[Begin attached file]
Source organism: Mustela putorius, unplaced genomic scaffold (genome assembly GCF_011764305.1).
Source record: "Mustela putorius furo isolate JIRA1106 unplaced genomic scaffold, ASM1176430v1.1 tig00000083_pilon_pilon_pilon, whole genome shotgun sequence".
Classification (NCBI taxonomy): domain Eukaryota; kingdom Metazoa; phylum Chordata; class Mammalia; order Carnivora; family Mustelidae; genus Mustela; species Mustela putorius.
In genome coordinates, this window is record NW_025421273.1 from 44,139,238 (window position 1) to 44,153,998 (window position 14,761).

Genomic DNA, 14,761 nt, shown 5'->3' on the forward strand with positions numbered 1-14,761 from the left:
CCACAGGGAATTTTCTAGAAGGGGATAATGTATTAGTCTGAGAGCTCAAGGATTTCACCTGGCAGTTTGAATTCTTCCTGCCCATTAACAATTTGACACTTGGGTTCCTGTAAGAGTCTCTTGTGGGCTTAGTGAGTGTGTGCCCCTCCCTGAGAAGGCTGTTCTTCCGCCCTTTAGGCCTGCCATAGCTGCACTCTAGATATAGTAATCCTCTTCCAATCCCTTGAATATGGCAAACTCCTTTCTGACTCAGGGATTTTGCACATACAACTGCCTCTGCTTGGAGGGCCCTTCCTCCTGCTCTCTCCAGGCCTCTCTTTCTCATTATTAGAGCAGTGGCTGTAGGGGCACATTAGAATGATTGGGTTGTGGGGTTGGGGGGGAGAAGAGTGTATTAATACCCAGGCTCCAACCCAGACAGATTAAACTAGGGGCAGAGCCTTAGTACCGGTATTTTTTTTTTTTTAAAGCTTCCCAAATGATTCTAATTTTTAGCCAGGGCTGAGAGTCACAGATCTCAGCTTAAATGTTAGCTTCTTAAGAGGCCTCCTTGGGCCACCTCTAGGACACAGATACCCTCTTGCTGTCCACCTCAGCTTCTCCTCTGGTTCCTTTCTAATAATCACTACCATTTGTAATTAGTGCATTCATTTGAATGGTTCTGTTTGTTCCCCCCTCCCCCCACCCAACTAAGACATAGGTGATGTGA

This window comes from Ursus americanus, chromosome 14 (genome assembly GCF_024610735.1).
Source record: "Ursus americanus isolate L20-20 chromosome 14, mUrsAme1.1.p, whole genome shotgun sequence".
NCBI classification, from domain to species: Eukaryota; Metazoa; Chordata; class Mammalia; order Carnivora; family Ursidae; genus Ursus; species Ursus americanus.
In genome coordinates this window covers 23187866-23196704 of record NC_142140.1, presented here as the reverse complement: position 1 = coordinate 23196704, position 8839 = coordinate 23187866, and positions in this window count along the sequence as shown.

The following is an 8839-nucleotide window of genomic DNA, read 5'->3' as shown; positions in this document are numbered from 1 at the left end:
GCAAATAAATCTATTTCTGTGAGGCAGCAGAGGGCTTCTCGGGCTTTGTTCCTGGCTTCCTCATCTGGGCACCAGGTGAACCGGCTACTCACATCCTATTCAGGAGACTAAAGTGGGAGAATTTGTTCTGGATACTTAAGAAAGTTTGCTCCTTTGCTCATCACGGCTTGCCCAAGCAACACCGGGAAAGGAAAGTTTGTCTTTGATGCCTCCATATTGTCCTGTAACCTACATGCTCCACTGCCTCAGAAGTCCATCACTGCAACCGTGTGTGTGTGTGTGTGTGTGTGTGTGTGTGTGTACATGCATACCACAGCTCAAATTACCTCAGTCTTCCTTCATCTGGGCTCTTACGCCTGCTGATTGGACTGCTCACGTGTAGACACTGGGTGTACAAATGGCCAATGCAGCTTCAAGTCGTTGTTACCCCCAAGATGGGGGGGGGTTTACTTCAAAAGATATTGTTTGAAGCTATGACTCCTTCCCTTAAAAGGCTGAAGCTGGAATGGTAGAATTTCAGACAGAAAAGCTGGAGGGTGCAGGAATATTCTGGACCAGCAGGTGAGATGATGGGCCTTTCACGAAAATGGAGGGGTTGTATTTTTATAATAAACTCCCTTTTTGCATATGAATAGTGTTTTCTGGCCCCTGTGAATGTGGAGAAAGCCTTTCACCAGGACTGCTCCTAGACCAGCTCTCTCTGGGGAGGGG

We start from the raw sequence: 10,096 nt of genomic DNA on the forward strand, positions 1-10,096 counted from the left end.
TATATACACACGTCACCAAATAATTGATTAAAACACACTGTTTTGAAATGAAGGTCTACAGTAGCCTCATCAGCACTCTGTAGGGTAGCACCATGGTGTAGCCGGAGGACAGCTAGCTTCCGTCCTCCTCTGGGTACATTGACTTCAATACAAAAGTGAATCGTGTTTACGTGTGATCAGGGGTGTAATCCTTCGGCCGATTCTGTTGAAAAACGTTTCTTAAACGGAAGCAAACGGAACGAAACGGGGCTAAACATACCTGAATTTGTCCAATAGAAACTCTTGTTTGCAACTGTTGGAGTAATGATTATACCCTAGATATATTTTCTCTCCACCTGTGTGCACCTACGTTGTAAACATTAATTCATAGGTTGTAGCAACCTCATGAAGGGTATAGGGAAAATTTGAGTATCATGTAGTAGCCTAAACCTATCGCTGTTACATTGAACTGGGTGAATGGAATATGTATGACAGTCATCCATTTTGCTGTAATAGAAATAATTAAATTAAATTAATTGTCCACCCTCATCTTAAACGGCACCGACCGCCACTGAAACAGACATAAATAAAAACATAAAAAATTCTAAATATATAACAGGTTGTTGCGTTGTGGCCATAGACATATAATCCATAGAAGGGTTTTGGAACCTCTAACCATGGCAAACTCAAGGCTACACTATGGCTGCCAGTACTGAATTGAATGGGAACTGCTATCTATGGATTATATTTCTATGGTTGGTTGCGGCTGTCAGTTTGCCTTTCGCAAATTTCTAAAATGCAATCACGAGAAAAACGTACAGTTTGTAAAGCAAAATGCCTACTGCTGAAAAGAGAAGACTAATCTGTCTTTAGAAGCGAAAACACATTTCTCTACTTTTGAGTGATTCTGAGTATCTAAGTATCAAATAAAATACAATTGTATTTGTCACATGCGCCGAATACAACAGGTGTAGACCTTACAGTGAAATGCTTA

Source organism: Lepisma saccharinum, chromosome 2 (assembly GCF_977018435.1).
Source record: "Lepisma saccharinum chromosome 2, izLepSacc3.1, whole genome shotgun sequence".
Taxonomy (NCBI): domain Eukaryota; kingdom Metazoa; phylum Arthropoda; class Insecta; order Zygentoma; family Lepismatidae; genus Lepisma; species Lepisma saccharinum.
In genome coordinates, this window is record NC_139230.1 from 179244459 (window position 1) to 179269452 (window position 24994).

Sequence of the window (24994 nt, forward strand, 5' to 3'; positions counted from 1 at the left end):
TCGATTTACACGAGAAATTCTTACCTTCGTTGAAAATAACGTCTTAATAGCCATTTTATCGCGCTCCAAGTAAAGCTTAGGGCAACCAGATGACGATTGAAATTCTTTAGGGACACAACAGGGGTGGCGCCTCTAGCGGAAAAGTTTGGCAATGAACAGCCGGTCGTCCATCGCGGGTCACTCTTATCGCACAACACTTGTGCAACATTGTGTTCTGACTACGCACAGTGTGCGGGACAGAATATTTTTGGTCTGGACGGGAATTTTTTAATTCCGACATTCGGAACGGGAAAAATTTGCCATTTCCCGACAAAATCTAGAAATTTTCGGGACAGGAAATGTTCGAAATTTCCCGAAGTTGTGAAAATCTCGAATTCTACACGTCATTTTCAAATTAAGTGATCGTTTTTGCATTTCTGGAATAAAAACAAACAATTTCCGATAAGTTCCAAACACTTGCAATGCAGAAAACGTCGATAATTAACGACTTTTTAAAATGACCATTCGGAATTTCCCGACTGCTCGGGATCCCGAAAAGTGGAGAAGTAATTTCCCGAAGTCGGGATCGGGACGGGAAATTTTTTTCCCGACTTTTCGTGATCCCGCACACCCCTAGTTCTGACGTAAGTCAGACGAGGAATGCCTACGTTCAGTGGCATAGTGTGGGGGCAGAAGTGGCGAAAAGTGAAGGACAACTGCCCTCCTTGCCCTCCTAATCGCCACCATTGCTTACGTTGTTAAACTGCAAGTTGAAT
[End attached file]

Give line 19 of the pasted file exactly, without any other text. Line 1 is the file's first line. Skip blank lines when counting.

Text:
Sequence of the window (24994 nt, forward strand, 5' to 3'; positions counted from 1 at the left end):